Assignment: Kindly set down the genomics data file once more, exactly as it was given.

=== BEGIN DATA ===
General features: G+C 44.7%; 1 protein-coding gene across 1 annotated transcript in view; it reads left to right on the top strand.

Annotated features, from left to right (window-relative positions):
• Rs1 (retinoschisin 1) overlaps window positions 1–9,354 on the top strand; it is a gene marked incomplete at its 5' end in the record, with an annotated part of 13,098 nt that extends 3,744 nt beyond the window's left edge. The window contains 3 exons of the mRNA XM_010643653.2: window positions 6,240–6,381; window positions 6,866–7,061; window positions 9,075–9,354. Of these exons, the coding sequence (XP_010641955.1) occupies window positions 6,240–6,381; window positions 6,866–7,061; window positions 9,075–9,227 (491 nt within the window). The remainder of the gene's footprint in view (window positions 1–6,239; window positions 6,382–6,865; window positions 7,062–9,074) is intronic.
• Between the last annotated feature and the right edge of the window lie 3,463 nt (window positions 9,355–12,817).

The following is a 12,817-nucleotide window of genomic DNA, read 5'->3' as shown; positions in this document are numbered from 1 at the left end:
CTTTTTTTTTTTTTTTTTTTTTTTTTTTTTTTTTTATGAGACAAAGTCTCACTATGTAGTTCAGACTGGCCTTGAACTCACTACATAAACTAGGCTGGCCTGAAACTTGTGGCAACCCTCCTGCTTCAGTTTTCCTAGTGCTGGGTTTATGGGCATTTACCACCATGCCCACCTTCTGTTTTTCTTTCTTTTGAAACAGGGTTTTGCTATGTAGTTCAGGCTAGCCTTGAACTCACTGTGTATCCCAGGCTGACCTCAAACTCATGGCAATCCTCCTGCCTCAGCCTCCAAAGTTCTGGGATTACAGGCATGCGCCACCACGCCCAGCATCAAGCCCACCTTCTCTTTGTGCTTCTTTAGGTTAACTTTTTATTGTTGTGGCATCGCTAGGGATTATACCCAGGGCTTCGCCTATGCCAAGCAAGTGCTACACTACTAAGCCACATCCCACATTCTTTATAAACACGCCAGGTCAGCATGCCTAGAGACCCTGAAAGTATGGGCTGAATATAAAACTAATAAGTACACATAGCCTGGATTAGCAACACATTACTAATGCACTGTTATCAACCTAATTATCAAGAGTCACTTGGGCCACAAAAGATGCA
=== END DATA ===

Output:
General features: G+C 44.7%; 1 protein-coding gene across 1 annotated transcript in view; it reads left to right on the top strand.

Annotated features, from left to right (window-relative positions):
• Rs1 (retinoschisin 1) overlaps window positions 1–9,354 on the top strand; it is a gene marked incomplete at its 5' end in the record, with an annotated part of 13,098 nt that extends 3,744 nt beyond the window's left edge. The window contains 3 exons of the mRNA XM_010643653.2: window positions 6,240–6,381; window positions 6,866–7,061; window positions 9,075–9,354. Of these exons, the coding sequence (XP_010641955.1) occupies window positions 6,240–6,381; window positions 6,866–7,061; window positions 9,075–9,227 (491 nt within the window). The remainder of the gene's footprint in view (window positions 1–6,239; window positions 6,382–6,865; window positions 7,062–9,074) is intronic.
• Between the last annotated feature and the right edge of the window lie 3,463 nt (window positions 9,355–12,817).

The following is a 12,817-nucleotide window of genomic DNA, read 5'->3' as shown; positions in this document are numbered from 1 at the left end:
CTTTTTTTTTTTTTTTTTTTTTTTTTTTTTTTTTTATGAGACAAAGTCTCACTATGTAGTTCAGACTGGCCTTGAACTCACTACATAAACTAGGCTGGCCTGAAACTTGTGGCAACCCTCCTGCTTCAGTTTTCCTAGTGCTGGGTTTATGGGCATTTACCACCATGCCCACCTTCTGTTTTTCTTTCTTTTGAAACAGGGTTTTGCTATGTAGTTCAGGCTAGCCTTGAACTCACTGTGTATCCCAGGCTGACCTCAAACTCATGGCAATCCTCCTGCCTCAGCCTCCAAAGTTCTGGGATTACAGGCATGCGCCACCACGCCCAGCATCAAGCCCACCTTCTCTTTGTGCTTCTTTAGGTTAACTTTTTATTGTTGTGGCATCGCTAGGGATTATACCCAGGGCTTCGCCTATGCCAAGCAAGTGCTACACTACTAAGCCACATCCCACATTCTTTATAAACACGCCAGGTCAGCATGCCTAGAGACCCTGAAAGTATGGGCTGAATATAAAACTAATAAGTACACATAGCCTGGATTAGCAACACATTACTAATGCACTGTTATCAACCTAATTATCAAGAGTCACTTGGGCCACAAAAGATGCA